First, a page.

Application of the nonstationary GEV analysis to the station data yielded values of the shape parameter very close to 0 at all stations. Although no informative prior knowledge was used for the shape parameter, the result is interesting in that it suggests that the distribution is approximately Gumbel, which is a generally suggested distribution of extreme wind speed in the extratropical latitude regions. Also, application of a nonstationary Gumbel model resulted in similar quantile values with the GEV model, but with narrower credibility interval.
The nonstationary Gumbel analysis performed at locations of significant trend indicates an increase in the 50% quantile of the annual extreme by up to 2 m s−1 per decade over the period 1979–2004 at some grid cells located in the southern inland areas, mainly concentrated along the coastal area. Similarly, the 90% and 99% quantiles showed an increase by up to 5 m s−1 per decade. The downward changes in the quantiles at locations where the annual maximum series showed significant negative trend (northern inland areas and southern offshore areas) are generally comparable with the corresponding rise at locations of significant increase. However, at some of the grid cells, the higher quantiles showed a tendency to increase. This is, in fact, a result of increasing variability of the extremes despite the fall in the mean value.
The approach discussed in this paper can potentially be exploited in the estimation of design values of wind speed for vulnerable structures for future time horizons by taking into account the trends in the extremes. However, it should be noted that the time period considered in this work is relatively short to make a comprehensive assessment of the prevalent trend in the extremes and make any plausible statement about the tendency of the changes in the future. As shown through the analysis of the stations data over a time period that extends back from the period corresponding to the beginning of the NARR dataset, the trend pattern might show a considerably different direction and magnitude. A longer dataset is therefore required to detect a relatively stable trend pattern that can be useful to extrapolate the changes in the future.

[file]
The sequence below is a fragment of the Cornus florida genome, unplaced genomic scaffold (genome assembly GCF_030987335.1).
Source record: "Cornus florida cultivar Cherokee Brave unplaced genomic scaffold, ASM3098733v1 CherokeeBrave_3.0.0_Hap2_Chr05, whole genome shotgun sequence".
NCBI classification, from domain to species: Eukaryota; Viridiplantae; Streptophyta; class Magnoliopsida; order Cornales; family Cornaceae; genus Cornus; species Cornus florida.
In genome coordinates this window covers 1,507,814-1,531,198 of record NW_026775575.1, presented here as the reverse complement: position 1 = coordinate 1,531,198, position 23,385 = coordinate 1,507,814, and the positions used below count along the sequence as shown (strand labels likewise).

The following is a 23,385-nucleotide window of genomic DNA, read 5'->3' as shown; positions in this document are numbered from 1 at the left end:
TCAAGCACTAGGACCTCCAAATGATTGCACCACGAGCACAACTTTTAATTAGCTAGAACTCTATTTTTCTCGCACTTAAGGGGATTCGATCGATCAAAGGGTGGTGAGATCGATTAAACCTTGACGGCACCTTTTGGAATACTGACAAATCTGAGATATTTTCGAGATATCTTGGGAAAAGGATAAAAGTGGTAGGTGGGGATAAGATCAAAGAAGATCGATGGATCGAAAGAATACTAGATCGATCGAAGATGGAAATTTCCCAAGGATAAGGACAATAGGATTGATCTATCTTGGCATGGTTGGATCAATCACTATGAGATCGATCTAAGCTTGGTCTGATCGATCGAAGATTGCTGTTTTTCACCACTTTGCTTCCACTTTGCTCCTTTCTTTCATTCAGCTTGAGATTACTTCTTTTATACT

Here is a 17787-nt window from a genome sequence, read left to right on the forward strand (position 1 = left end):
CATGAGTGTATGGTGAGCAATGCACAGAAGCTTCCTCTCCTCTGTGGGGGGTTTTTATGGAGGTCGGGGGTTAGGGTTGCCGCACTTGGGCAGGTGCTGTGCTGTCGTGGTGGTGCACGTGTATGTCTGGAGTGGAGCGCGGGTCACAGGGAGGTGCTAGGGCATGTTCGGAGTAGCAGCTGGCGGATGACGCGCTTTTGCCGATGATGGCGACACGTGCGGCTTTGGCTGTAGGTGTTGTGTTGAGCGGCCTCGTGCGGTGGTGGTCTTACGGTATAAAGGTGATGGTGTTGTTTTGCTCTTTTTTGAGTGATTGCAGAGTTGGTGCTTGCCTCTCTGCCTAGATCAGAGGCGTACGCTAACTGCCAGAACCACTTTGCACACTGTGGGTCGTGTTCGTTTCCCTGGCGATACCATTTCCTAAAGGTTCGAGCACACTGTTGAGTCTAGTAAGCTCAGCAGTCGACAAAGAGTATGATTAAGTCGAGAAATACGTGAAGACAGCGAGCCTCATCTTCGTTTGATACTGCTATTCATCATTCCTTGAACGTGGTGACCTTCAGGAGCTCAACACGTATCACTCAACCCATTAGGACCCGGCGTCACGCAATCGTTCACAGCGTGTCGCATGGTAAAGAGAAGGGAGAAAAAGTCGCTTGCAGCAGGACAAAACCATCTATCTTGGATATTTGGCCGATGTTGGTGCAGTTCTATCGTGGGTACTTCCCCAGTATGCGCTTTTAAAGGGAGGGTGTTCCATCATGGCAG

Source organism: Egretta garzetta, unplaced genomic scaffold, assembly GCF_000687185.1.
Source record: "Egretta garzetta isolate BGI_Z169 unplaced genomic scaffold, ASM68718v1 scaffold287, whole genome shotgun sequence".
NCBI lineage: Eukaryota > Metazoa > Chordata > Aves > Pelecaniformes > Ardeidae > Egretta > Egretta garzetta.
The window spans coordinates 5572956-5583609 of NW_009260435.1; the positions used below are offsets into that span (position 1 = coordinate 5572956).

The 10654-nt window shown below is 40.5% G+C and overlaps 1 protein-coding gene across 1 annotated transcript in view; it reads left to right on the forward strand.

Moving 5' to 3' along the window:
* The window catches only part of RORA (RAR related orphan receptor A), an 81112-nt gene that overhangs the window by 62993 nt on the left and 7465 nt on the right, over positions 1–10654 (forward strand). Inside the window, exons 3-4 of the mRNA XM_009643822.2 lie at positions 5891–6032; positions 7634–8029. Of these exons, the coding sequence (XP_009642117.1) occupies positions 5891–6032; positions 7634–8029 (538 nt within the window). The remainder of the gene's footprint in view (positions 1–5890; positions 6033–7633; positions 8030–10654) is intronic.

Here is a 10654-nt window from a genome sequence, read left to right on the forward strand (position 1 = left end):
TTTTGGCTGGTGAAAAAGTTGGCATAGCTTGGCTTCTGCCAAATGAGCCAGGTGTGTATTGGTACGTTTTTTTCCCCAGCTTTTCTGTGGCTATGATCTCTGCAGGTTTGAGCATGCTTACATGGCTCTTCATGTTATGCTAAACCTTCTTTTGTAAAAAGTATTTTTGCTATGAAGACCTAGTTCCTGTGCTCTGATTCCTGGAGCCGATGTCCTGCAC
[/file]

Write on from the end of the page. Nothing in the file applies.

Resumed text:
Despite the fact that the present study showed very localized changes in annual extreme wind speeds at only a few locations, it would be worthwhile to establish the link between the suggested changes in extremes of wind speed and the changes in synoptic storm activities (in terms of track and intensity) over the area. This will be useful for improving our knowledge on the suggested pattern of increase–decrease of wind extremes, and their effects on coastal erosion processes. As shown in the recent work of Caires et al. (2006), in which the nonhomogeneous Poisson process has been used to model extreme values of the oceanic wave height, trends have been detected using projections of the sea level pressure by the Canadian coupled global climate model under three different forcing scenarios [also the study of Wang et al. (2006a)]. Other complementary works are under way to link the most significant oceanic waves and storm surge events with the corresponding track of intense extratropical cyclones and associated direction of strong wind speeds from NARR reanalysis products, as well as from outputs of the Canadian regional climate model. A more comprehensive trend pattern of wind extremes, their variability, and their potential changes in the future will be made possible. This can help researchers to produce more reliable climate change information for use in impact studies, especially over the Gulf of St. Lawrence where wind characteristics and their evolution may have considerable effects on human infrastructures.
The financial support provided by the Natural Sciences and Engineering Research Council of Canada (NSERC) and the OURANOS consortium is gratefully acknowledged. We acknowledge Dr. Wesley Ebisuzaki from NCEP for providing the NARR data as well as useful information. Finally, we acknowledge the useful facility of the Data Access Interface (http://gaia.ouranos.ca/local/data/DAI-e.html), jointly developed in collaboration between Environment Canada and the Global Environmental and Climate Change Centre (GEC3 from McGill University), which has strongly facilitated the access to all data.
Corresponding author address: Y. Hundecha, NSERC/Hydro-Quebec Statistical Hydrology Chair, Canada Research Chair on the Estimation of Hydrological Variables, INRS-ETE, University of Quebec, 490 de la Couronne, Quebec, QC G1K 9A9, Canada. Email: email@example.com